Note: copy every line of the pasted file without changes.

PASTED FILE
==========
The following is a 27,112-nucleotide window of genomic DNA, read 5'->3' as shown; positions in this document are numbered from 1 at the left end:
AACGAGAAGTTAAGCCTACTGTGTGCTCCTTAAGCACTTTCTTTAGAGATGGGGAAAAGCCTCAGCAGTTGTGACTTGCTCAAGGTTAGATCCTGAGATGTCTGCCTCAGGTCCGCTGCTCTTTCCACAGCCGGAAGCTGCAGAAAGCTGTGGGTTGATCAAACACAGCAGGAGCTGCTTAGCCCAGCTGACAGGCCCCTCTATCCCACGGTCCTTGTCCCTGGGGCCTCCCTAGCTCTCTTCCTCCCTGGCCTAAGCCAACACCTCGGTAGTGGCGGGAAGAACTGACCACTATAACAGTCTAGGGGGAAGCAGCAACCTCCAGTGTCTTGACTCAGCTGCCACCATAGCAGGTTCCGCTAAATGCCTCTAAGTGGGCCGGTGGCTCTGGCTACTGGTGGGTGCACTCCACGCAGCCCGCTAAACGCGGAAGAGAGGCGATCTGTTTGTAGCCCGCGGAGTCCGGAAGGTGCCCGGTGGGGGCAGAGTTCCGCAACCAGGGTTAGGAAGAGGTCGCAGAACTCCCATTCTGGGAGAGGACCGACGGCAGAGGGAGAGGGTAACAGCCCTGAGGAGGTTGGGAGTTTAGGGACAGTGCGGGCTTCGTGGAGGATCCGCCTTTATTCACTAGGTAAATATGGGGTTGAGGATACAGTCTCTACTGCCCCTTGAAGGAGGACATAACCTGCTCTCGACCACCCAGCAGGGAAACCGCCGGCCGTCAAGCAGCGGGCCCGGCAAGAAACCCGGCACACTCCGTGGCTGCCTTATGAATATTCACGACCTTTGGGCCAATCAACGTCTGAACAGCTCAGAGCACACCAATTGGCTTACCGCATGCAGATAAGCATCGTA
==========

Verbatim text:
The following is a 27,112-nucleotide window of genomic DNA, read 5'->3' as shown; positions in this document are numbered from 1 at the left end:
AACGAGAAGTTAAGCCTACTGTGTGCTCCTTAAGCACTTTCTTTAGAGATGGGGAAAAGCCTCAGCAGTTGTGACTTGCTCAAGGTTAGATCCTGAGATGTCTGCCTCAGGTCCGCTGCTCTTTCCACAGCCGGAAGCTGCAGAAAGCTGTGGGTTGATCAAACACAGCAGGAGCTGCTTAGCCCAGCTGACAGGCCCCTCTATCCCACGGTCCTTGTCCCTGGGGCCTCCCTAGCTCTCTTCCTCCCTGGCCTAAGCCAACACCTCGGTAGTGGCGGGAAGAACTGACCACTATAACAGTCTAGGGGGAAGCAGCAACCTCCAGTGTCTTGACTCAGCTGCCACCATAGCAGGTTCCGCTAAATGCCTCTAAGTGGGCCGGTGGCTCTGGCTACTGGTGGGTGCACTCCACGCAGCCCGCTAAACGCGGAAGAGAGGCGATCTGTTTGTAGCCCGCGGAGTCCGGAAGGTGCCCGGTGGGGGCAGAGTTCCGCAACCAGGGTTAGGAAGAGGTCGCAGAACTCCCATTCTGGGAGAGGACCGACGGCAGAGGGAGAGGGTAACAGCCCTGAGGAGGTTGGGAGTTTAGGGACAGTGCGGGCTTCGTGGAGGATCCGCCTTTATTCACTAGGTAAATATGGGGTTGAGGATACAGTCTCTACTGCCCCTTGAAGGAGGACATAACCTGCTCTCGACCACCCAGCAGGGAAACCGCCGGCCGTCAAGCAGCGGGCCCGGCAAGAAACCCGGCACACTCCGTGGCTGCCTTATGAATATTCACGACCTTTGGGCCAATCAACGTCTGAACAGCTCAGAGCACACCAATTGGCTTACCGCATGCAGATAAGCATCGTA